Wednesday, May 30, 2001

Casey Martin’s fight against the PGA Tour, for all its national interest and depth as a human interest story, appears destined to become a footnote in sports history, legal experts say.
The Supreme Court’s surprise 7-2 ruling to allow the disabled golfer the use of a cart during Tour events grants the 28-year-old a chance to finish out his playing career before his atrophied right leg gives out entirely. Martin suffers from Klippel-Trenaunay-Weber Syndrome, a rare circulatory condition that makes walking long distances all but impossible.
But its impact as a precedent-setting case for future claims likely will be muted. Despite the Court’s strong assertion that walking is not a fundamental part of tournament golf, Martin achieved an uncommon double-play of being talented enough to compete for a Tour playing card while convincing the court that using a cart still would leave him worse off than his competitors.
Any subsequent case seeking to use PGA Tour, Inc. vs. Martin as a foundation will need the same two attributes. The Americans with Disabilities Act, on which this case entered, bars discrimination against the disabled in public accommodations, including golf courses and entertainment sites.
The rule, however, does not apply to professional sporting events in which making adjustments would alter the integrity of play. Martin successfully argued his request for a cart would do no such thing.
“The floodgates won’t be opened here,” said Mark Conrad, law professor at Fordham University School of Business and a frequent lecturer on sports law. “There will likely be a handful of cases stemming from this, particularly in individual sports, since they appear to have interpreted the ADA somewhat broadly.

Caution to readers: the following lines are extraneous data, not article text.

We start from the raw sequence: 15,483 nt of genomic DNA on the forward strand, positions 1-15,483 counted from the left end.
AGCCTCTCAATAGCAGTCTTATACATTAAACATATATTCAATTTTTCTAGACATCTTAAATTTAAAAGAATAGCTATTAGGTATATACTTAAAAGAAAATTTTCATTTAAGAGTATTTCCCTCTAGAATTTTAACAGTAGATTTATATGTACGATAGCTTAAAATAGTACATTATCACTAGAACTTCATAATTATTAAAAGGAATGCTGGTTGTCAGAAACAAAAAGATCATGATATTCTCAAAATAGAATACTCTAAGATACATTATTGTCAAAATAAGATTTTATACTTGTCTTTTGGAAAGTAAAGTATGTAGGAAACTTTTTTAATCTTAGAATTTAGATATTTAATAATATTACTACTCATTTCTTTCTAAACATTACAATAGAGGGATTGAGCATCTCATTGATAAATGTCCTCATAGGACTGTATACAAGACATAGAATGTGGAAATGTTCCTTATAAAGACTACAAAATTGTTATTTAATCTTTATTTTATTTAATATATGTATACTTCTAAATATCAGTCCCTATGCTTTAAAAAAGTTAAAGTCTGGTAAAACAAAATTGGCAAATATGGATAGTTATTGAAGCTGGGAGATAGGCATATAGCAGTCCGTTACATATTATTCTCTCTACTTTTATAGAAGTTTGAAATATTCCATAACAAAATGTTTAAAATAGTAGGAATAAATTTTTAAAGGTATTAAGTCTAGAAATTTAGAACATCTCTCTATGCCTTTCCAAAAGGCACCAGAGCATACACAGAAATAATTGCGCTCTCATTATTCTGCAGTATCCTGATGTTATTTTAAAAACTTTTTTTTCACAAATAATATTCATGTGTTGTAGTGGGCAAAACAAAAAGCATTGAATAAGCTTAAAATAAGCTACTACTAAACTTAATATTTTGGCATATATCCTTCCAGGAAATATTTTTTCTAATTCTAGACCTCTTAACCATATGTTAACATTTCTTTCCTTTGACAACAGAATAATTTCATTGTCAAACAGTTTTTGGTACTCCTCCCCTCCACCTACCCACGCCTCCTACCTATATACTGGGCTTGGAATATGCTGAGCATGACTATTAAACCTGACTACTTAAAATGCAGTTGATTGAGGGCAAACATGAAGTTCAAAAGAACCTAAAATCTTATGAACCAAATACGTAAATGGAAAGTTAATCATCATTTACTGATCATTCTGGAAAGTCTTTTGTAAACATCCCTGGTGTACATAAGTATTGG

“But there are practical concerns from a case like this. You still have to be good enough to compete on the PGA Tour, for example. And with team sports, it’s going to be just about impossible to argue a case like this and not have the desired accommodation not result in a competitive advantage.”
The core of the Court’s ruling rested largely on Martin’s grim condition. His leg is now so withered and painful that amputation will likely be the end result. Even with a cart, Martin still must walk more than a mile during every 18-hole round.
“There is no doubt that allowing Martin to use a cart would not fundamentally alter the nature of [the PGA Tour’s] tournaments, given the District Court’s uncontested finding that Martin endures greater fatigue with a cart than his able-bodied competitors do by walking,” read the Supreme Court’s decision.
After Martin’s fight against the PGA Tour began 1997, Indiana golfer Ford Olinger unsuccessfully sought similar legal refuge from a U.S. Golf Association no-cart rule so he could compete in a U.S. Open qualifier.
Olinger suffers from a degenerative hip condition that also makes walking an 18-hole course difficult. Olinger, however, displayed neither the talent nor the extreme severity of condition that Martin has.
“This is really a rather unique situation,” said Matthew Mitten, director of the National Sports Law Institute at Marquette University in Milwaukee. “Even if there were a similar situation later on, there are still a number of hurdles to clear. The impediment must transcend into life activities. An ailment that exists solely in the context of the occupation, in this case playing golf, would not be enough.”
In the dissenting opinion, however, Justice Antonin Scalia argued the ruling could open the doors to a myriad of sports disability claims at every level of play. Just on the PGA Tour, several players, including Hal Sutton, suffer from fairly serious back ailments.
“One can envision the parents of a Little League player with attention deficit disorder trying to convince a judge that their son’s disability makes it at least 25 percent more difficult to hit a pitched ball,” Scalia wrote.
The effect of the Court’s ruling on Martin itself likely will be moot. Not only is his right leg continuing to deteriorate, so is his quality of play. Martin currently ranks 115th on the lower Tour with $6,433 in winnings. The top 15 money leaders on the Tour each year receive PGA Tour cards for the following year.
“I would much rather be able to not use a cart,” Martin said. “This is not how I choose to play golf.”

Copyright © 2021 The Washington Times, LLC. Click here for reprint permission.

Please read our comment policy before commenting.

Click to Read More and View Comments

Click to Hide